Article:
It's not an easy strategy; it requires many well-executed pieces to make it work. One, there has to be a current of consumer dissatisfaction in the related markets. Two, the Apple product must truly break new ground in combining software and hardware and UI and design; not at all an easy task. Three, the marketing (Jobs, ads, videos, etc) has to fill the customer dissatisfaction with a clear vision and hope for a better future because the product is initially more expensive and less mature. Four, the retail chain and customer service has to augment the product; almost like customer service is an extension of the UI. There might be more but these four seem to be at the top.
Apple is executing well on these for the iPod (music and radio industry) and based on this weekend, the iPhone (cellular industry); though we'll have to let some time pass before we can really judge. However, the AppleTV (movie/TV content, cable/TV industries) has yet to move the commercial content producers to give way to Apple's "demands" for cost and features, so Apple has turned to other avenues like YouTube to make the AppleTV more desired as a product.
Anyway, nice post and given this as the starting point, I'm looking forward to hearing what you think are the implications and future directions for such a strategy.
Maybe after Jobs overhauls the mobile phone biz, he can take on the sucktastic broadband and cable tv markets.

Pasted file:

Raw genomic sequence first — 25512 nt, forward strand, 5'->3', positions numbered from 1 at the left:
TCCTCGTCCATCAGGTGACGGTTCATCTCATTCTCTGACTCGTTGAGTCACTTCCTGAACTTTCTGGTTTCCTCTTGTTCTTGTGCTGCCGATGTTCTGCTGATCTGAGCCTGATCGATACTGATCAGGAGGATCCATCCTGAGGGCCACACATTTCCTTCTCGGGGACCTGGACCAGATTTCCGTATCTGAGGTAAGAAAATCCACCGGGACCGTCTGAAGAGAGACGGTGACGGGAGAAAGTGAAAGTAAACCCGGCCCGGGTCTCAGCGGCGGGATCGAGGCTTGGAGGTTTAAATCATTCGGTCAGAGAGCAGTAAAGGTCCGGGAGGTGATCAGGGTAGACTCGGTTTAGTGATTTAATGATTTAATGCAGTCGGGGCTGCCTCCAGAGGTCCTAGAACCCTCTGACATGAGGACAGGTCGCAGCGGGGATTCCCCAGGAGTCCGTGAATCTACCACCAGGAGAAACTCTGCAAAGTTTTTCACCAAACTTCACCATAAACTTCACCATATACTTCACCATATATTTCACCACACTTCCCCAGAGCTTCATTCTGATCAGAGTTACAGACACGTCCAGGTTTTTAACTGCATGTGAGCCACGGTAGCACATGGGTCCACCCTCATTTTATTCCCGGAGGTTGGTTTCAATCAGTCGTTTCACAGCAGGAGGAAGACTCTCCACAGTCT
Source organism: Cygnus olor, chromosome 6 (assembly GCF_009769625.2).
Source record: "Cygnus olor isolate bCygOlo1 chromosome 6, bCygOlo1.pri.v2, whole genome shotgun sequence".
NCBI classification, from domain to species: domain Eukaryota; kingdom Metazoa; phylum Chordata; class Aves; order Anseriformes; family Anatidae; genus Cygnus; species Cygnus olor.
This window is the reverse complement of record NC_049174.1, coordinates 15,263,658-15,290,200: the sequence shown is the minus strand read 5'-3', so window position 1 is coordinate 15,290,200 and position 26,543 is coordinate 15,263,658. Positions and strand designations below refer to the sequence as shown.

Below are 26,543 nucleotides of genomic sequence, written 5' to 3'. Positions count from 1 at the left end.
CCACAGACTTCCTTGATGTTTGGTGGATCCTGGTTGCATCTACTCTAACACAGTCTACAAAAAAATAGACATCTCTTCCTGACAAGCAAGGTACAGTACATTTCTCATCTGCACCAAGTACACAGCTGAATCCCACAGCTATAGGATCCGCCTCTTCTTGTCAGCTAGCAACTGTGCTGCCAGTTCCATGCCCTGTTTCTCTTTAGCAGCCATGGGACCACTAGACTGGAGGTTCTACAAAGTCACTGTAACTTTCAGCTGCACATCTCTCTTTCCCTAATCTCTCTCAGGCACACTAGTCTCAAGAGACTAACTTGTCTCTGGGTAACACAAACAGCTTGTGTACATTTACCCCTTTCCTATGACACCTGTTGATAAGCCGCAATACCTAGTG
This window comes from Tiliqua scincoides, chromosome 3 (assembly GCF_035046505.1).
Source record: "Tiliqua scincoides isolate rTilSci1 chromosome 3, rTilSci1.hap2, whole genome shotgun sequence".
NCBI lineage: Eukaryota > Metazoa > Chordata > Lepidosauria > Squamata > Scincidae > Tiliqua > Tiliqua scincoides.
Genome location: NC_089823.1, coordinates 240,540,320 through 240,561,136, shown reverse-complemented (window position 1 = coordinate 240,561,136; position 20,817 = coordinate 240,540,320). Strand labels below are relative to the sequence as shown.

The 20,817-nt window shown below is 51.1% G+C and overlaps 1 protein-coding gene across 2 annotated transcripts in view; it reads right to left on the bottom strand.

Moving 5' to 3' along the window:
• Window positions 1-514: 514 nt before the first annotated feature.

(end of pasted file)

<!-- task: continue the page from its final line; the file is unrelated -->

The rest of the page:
Because there's no service provider of any stripe that I hate more than Comcast. C'mon Steve, I already got an Apple TV.
I'd add that I don't think Apple and Microsoft are in cell phone wars or mp3 player wars or OS wars, they are in interoperability wars.
Jobs let loose a little secret during his interview with Gates at the 'All things D' conference when he said that Apple is really a software co, with great wrappers.
IMHO, I think Apple (=iTunes, .mac) risks being the 2000's wall garden version of AOL and needs to seek ways to open up.
Good to see you back on full force, Umair.
Good thinking. Let's add two steps:
1. Enormous sales potential
One addresses the fiscal challenge that Apple faces, related to its scale as a company: Wall Street desires enormous growth, regardless of the needs and wishes of the company itself or its customers. So Apple must pick a market space that will generate astronomical sales over a five year period—sales that will need to double again in the following period.
2. Highly captivating content
So, yes, TV is a great candidate for another reason, another step: Apple best pick markets where it does not have to generate content but can vendor highly desirable, consumer content.
iPod & iPhone both provide access to a long tail market that did not exist for the music industry in any meaningful way prior to their release. If you where an unknown artiest it was dam difficult to get an audiance. iTunes and YouTube both now on the iPhone provide that access. It's another marketting ploy by Jobs.